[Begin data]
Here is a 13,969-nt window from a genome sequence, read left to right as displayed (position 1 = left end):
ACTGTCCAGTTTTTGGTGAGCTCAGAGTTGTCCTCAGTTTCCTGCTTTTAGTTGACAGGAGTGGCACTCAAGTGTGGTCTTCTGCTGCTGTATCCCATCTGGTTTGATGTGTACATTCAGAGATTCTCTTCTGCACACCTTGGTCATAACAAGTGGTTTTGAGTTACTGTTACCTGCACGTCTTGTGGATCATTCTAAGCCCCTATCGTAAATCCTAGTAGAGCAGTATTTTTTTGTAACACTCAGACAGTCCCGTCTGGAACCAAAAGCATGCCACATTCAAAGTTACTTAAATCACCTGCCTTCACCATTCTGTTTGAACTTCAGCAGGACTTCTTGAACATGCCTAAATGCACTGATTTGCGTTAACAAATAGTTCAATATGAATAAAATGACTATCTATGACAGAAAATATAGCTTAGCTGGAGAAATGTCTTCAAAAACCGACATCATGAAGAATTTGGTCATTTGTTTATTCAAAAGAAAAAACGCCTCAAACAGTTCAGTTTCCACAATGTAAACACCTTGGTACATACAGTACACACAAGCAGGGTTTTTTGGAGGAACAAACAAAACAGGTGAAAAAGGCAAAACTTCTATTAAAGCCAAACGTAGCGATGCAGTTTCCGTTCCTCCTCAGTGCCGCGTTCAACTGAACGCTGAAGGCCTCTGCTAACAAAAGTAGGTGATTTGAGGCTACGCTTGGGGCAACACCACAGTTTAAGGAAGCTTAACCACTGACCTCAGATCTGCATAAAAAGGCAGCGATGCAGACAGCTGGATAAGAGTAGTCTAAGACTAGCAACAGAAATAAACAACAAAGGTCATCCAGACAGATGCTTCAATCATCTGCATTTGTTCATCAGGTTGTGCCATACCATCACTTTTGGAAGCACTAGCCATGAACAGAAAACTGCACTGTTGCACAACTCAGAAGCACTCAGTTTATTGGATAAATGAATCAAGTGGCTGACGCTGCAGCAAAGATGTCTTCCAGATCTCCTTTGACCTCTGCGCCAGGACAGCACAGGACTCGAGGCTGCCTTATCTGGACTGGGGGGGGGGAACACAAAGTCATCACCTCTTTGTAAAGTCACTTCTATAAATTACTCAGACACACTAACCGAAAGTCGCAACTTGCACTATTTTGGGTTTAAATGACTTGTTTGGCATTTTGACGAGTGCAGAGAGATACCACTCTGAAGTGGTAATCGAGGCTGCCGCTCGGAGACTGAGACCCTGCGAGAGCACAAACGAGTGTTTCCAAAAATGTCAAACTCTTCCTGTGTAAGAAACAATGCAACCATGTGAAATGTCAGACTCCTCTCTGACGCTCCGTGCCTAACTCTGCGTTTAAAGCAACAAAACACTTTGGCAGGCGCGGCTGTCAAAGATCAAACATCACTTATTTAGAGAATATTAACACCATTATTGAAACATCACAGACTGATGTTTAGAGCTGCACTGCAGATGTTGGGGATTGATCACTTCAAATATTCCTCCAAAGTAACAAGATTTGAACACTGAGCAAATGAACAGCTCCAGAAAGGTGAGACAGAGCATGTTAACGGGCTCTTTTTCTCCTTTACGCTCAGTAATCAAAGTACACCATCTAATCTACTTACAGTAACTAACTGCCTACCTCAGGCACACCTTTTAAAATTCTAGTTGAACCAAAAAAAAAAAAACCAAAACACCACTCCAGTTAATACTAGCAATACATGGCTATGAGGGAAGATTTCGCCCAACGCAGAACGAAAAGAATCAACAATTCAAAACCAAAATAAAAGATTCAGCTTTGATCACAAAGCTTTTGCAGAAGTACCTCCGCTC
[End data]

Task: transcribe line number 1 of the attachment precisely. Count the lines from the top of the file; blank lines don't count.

Here is a 13,969-nt window from a genome sequence, read left to right as displayed (position 1 = left end):